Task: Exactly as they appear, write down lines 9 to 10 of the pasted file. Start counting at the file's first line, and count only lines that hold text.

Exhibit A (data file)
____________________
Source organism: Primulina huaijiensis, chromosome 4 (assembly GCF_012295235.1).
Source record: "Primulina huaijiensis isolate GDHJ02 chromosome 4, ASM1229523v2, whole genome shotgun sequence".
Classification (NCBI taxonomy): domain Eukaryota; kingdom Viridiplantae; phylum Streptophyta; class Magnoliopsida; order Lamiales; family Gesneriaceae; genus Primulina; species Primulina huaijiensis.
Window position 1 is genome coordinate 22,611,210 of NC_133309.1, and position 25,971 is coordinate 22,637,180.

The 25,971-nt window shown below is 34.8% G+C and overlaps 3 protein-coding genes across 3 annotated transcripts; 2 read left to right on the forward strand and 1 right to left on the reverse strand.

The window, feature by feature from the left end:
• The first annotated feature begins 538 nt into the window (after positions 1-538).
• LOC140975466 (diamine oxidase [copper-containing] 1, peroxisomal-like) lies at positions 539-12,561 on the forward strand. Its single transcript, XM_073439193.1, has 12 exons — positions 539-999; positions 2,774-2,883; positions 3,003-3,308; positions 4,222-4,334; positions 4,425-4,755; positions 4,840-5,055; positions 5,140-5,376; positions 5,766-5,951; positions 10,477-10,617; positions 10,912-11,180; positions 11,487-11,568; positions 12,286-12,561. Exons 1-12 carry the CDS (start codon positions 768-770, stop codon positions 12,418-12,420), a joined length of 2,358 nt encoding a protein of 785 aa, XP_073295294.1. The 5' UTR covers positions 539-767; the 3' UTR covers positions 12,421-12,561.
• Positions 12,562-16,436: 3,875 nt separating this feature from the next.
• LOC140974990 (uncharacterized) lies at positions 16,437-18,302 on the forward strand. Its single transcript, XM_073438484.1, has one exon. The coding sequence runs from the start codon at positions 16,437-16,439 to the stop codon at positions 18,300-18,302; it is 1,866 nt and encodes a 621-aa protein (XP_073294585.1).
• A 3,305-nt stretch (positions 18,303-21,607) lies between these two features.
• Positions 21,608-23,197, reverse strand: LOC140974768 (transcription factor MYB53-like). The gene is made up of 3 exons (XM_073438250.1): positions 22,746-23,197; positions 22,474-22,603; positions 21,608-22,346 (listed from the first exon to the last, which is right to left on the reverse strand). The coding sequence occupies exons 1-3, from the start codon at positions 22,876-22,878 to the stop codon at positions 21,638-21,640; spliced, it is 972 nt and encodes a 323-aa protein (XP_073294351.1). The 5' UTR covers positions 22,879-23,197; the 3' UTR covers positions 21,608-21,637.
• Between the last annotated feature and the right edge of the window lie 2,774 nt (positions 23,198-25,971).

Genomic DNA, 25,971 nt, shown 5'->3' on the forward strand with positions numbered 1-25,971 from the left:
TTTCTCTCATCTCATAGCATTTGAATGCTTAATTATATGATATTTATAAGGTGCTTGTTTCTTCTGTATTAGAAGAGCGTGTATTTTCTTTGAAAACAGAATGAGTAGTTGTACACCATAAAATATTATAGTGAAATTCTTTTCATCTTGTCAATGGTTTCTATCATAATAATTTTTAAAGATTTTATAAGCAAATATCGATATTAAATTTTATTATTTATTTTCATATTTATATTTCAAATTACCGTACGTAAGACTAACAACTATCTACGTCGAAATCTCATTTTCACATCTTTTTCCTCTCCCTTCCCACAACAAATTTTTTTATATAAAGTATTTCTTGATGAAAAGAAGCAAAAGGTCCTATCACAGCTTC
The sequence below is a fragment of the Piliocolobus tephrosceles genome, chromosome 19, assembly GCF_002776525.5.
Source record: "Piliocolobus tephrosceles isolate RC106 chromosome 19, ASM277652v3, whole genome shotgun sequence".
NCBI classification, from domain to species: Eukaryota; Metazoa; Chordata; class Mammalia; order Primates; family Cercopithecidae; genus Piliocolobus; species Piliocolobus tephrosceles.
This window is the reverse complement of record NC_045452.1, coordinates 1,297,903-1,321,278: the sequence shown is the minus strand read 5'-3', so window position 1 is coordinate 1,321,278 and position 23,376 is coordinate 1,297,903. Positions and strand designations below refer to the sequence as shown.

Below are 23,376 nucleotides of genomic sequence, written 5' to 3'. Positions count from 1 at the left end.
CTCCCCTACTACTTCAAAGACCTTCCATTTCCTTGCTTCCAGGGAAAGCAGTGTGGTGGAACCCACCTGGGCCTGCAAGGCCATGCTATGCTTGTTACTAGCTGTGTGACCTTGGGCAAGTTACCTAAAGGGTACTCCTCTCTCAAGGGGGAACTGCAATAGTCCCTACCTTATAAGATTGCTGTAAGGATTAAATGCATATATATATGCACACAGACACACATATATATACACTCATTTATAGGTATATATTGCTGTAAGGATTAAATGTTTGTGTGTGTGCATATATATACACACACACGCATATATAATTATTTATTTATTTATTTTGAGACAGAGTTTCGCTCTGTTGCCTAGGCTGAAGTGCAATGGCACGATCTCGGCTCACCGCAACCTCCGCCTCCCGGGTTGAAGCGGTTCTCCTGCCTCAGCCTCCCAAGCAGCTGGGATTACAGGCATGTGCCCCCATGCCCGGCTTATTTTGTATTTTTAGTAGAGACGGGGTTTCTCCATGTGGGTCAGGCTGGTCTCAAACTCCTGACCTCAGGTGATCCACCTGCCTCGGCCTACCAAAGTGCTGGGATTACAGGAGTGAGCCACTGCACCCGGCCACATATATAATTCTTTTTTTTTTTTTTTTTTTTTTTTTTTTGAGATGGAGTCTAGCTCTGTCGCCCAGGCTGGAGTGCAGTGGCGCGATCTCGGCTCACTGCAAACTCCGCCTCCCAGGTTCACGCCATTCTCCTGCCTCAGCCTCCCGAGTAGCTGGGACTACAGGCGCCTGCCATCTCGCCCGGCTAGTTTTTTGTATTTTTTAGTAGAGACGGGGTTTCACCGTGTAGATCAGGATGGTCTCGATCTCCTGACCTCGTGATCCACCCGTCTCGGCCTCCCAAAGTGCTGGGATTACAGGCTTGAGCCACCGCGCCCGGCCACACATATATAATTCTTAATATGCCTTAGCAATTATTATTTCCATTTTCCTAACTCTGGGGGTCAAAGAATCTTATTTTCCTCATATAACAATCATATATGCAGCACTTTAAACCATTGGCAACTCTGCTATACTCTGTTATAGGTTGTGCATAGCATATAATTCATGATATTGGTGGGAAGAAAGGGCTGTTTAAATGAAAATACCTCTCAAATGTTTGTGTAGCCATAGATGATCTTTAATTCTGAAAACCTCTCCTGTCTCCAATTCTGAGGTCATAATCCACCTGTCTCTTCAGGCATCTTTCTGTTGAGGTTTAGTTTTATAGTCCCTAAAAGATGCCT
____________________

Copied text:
• Positions 12,562-16,436: 3,875 nt separating this feature from the next.
• LOC140974990 (uncharacterized) lies at positions 16,437-18,302 on the forward strand. Its single transcript, XM_073438484.1, has one exon. The coding sequence runs from the start codon at positions 16,437-16,439 to the stop codon at positions 18,300-18,302; it is 1,866 nt and encodes a 621-aa protein (XP_073294585.1).